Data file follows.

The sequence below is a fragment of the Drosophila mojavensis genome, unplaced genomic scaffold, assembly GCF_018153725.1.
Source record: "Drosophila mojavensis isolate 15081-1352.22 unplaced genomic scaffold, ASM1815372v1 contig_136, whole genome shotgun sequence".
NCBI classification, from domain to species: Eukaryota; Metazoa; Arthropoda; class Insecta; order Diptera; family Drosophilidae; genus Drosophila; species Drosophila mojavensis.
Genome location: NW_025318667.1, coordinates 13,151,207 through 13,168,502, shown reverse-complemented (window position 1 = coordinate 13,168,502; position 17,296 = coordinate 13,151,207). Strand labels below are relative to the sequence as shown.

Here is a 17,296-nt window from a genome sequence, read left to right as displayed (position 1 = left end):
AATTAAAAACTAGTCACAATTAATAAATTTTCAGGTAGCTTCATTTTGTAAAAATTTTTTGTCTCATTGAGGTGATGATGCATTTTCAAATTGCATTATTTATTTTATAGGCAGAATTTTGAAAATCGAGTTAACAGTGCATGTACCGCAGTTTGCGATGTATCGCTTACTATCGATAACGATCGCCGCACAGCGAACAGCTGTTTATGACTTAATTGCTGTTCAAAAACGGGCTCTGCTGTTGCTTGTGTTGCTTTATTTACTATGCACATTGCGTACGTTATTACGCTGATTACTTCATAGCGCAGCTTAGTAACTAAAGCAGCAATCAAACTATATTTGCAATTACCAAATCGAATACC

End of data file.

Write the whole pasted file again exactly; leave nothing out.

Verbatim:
The sequence below is a fragment of the Drosophila mojavensis genome, unplaced genomic scaffold, assembly GCF_018153725.1.
Source record: "Drosophila mojavensis isolate 15081-1352.22 unplaced genomic scaffold, ASM1815372v1 contig_136, whole genome shotgun sequence".
NCBI classification, from domain to species: Eukaryota; Metazoa; Arthropoda; class Insecta; order Diptera; family Drosophilidae; genus Drosophila; species Drosophila mojavensis.
Genome location: NW_025318667.1, coordinates 13,151,207 through 13,168,502, shown reverse-complemented (window position 1 = coordinate 13,168,502; position 17,296 = coordinate 13,151,207). Strand labels below are relative to the sequence as shown.

Here is a 17,296-nt window from a genome sequence, read left to right as displayed (position 1 = left end):
AATTAAAAACTAGTCACAATTAATAAATTTTCAGGTAGCTTCATTTTGTAAAAATTTTTTGTCTCATTGAGGTGATGATGCATTTTCAAATTGCATTATTTATTTTATAGGCAGAATTTTGAAAATCGAGTTAACAGTGCATGTACCGCAGTTTGCGATGTATCGCTTACTATCGATAACGATCGCCGCACAGCGAACAGCTGTTTATGACTTAATTGCTGTTCAAAAACGGGCTCTGCTGTTGCTTGTGTTGCTTTATTTACTATGCACATTGCGTACGTTATTACGCTGATTACTTCATAGCGCAGCTTAGTAACTAAAGCAGCAATCAAACTATATTTGCAATTACCAAATCGAATACC